Nostalgia is a tricky thing. In small doses, it helps color memories fondly and allows us to appreciate where we’ve come from. Too much, and we’re quickly living in the past, pining for a reality that is long since gone. Nostalgia, by its nature, neglects to remember the negative aspects of the past, thereby leaving us vulnerable to repeating previous mistakes. Professional wrestling is prime ground for the best and worst that nostalgia brings out of us. But, alongside nostalgia, exists tradition.
Tradition operates within the same sphere as nostalgia. Tradition is nostalgia’s stoic older brother, keeping a slightly wider orbit than its petulant sibling. Not content to dwell or ruminate, tradition upholds the elements that run consistently throughout multiple generations, with a steely focus on the future and what is yet to be accomplished.
Since Paul George assembled wrestling promotors from all over the country – in 1948, to form the National Wrestling Alliance – until Vince McMahon took over cable television and monopolized territorial talent in the early 1980’s, the NWA World Heavyweight Champion was recognized by discerning fans as the finest that professional wrestling had to offer. Before Vince’s acquisition of the World Wide Wrestling Federation from his father, the WWWF was the NWA’s representative territory in the massive population centers along the east coast’s megalopolis.
But, over time, for multitudes of reasons, public perceptions can, and will, change. With the highest visibility on television, the rebranded World Wrestling Federation became the prominent promotion, and its emphasis on drama and spectacle became part of what society, at large, accepted as the most accurate example of what was now called sports entertainment.
Jim Crockett’s Mid-Atlantic territory carried the NWA banner valiantly against Vince’s juggernaut, but after Crockett sold the promotion to Ted Turner, the billionaire media mogul left the alliance. Without a globally viewed member, the NWA’s smaller territories began to falter, and soon, the influence of the governing body itself began to wain. Shane Douglas, famously, won the NWA World Heavyweight Championship in Eastern Championship Wrestling, only to reject the title’s lineage and rechristen it as the ECW World Heavyweight Championship.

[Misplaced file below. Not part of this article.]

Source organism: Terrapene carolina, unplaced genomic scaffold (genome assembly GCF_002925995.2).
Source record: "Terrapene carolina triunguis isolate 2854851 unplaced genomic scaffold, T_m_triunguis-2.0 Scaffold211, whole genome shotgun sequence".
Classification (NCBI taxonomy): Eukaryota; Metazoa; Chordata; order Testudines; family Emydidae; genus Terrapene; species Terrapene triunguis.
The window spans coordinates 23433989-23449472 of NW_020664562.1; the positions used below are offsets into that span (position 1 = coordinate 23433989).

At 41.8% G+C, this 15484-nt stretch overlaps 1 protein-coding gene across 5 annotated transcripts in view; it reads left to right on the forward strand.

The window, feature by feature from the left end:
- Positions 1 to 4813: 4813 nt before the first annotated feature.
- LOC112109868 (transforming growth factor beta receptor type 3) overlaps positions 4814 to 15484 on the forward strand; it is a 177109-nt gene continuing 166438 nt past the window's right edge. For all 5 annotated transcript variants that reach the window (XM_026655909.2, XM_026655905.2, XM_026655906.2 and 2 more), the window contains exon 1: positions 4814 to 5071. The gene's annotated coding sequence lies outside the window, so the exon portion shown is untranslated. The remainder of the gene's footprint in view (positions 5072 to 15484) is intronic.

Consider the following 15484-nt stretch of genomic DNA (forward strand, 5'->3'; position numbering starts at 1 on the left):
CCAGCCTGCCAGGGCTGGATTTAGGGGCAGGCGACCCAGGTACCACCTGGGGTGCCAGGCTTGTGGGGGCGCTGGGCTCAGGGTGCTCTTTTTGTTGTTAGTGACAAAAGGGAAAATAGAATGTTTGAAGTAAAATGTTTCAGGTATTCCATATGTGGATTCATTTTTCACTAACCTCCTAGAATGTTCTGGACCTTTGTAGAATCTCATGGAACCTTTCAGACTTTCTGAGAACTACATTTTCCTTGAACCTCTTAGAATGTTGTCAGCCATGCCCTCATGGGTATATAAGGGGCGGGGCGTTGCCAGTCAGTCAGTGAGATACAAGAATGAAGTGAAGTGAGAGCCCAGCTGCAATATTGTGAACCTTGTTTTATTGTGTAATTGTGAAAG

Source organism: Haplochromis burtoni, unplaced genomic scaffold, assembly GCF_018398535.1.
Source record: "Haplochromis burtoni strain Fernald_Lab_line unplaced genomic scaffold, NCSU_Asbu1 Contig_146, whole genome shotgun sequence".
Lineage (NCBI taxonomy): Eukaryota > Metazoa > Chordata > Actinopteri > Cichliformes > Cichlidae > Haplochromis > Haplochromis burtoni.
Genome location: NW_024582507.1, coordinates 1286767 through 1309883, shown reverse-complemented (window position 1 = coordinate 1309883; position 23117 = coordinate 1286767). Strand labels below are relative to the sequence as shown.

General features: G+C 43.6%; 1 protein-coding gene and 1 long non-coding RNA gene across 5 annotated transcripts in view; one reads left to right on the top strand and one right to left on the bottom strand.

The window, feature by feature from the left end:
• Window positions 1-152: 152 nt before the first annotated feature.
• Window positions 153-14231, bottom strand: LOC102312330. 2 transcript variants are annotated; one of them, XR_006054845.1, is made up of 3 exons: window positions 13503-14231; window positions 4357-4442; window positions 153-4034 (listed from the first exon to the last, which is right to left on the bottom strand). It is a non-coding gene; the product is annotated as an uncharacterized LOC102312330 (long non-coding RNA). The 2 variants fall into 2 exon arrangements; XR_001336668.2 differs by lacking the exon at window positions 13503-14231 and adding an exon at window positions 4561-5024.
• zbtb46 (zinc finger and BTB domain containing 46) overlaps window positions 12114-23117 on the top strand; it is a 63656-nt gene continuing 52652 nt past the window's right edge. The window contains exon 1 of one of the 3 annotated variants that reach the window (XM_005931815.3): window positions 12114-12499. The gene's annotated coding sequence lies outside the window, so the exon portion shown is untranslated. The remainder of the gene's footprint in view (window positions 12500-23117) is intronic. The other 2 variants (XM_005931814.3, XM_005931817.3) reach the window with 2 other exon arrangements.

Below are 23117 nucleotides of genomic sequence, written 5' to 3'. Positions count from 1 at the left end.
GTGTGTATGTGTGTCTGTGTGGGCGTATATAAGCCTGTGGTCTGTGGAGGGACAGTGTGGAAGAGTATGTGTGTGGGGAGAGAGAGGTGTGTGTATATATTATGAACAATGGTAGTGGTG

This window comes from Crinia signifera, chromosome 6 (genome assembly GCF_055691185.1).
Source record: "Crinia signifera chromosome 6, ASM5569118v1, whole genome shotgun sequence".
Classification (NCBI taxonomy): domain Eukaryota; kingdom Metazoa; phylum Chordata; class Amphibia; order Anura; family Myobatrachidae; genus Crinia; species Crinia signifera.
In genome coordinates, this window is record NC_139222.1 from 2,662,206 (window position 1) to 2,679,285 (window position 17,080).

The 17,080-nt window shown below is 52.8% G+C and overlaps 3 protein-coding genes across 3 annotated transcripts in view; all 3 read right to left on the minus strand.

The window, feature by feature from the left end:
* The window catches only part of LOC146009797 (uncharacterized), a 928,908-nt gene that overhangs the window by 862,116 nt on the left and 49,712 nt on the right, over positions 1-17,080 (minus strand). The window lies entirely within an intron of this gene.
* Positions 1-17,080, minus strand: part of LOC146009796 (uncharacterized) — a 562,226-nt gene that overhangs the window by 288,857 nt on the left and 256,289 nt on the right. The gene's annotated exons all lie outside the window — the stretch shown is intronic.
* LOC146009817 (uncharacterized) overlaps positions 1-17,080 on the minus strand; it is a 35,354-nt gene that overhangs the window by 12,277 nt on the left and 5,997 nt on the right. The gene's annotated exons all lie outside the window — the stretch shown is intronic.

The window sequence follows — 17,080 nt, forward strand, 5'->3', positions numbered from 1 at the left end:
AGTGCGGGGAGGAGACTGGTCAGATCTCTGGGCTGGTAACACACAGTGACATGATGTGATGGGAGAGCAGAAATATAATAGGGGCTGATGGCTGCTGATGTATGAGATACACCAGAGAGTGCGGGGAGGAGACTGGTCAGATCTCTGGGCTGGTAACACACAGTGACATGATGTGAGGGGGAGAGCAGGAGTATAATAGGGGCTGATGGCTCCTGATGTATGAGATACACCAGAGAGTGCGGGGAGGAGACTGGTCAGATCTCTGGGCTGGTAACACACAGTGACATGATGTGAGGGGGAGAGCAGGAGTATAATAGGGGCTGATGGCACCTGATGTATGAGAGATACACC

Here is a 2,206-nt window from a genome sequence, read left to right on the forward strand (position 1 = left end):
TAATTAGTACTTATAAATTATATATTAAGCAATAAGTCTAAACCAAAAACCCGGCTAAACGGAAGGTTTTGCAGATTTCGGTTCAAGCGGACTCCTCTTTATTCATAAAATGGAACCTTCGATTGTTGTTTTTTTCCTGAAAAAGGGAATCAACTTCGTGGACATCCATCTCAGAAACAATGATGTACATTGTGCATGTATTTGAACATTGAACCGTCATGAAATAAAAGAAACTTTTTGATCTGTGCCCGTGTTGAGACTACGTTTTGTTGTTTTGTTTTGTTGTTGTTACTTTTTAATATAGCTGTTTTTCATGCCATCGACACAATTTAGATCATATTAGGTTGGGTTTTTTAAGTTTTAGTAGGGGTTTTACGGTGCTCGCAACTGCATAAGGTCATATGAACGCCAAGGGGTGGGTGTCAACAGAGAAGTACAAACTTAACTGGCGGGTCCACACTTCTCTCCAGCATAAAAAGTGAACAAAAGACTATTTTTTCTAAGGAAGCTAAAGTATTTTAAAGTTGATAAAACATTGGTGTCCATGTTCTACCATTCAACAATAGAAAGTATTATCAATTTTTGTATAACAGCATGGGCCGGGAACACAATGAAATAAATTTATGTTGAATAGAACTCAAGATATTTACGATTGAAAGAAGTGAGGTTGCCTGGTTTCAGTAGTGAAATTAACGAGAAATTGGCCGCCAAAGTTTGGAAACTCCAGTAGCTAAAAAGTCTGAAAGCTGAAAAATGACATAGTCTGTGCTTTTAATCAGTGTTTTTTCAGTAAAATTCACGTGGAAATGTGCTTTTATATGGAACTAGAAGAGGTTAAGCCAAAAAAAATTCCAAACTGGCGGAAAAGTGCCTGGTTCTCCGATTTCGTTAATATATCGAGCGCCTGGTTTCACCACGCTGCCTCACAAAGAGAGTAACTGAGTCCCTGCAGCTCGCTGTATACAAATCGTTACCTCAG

WCW’s eventual mismanagement led to its sale to McMahon in 2001, and the professional wrestling business has since been dominated by World Wrestling Entertainment in the same way that Coca Cola owns global soda sales. The Jarrett’s TNA promotion sought to become a competitor and bring the NWA back to prominence along with it. Ultimately, however, the pairing didn’t prove to be beneficial for both parties: the Carter family’s Panda Energy purchased the company and rebranded it Impact Wrestling, leaving an, essentially, jilted NWA sitting on the curbside.
Currently, WWE has a “performance center” at a media arts-based technical college, intended to kick out WWE-ready talent: from wrestlers, agents, announcers, and referees to writers, video editors, lighting designers, and segment producers. Efficient? Probably. But, it could be said that this process lacks a varied assortment of perspectives on the business. TNA – as Impact Wrestling – struggles to find traction, attempting to emulate WWE’s success with less experience, knowledge, and far fewer resources. They, arguably, seem intent on not only ignoring their strengths, but on selling a great deal of nostalgia as a means of generating bursts of short term interest.
Meanwhile, fans of tradition and of the more essential elements of professional wrestling have kept the NWA alive. Smaller promotions, banding together with others, have once again formed a reciprocal, NWA-affiliated network, fostering a national independent wrestling cooperative – strength in solidarity – with each member sharing in the same overall goal: to present, again, the option of tradition. Not quick burning nostalgia, but the best of what got us here.
The modern National Wrestling Alliance has taken many steps to assert its rightful place in professional wrestling, most notably, re-establishing a connection with New Japan Pro Wrestling. Once again, the NWA World Heavyweight Championship is just that – a globally recognized title, competed for by the best that pro wrestling has to offer. Moreover, in this Internet age, fans from all over the world can immediately take in the matches, stay current with the title pictures, and communicate instantly with like minded people, fueling an international discussion.
Going forward, the NWA, the patriarch of all we know about professional wrestling, is poised, once again, to become the alternative to “sports entertainment”. Fans (like me) of history and tradition are grateful for this. We don’t have to, perhaps, lose ourselves in the nostalgia of a time long gone. We can, instead, lose ourselves in the quest to build upon the unshakable foundations of what has already been created.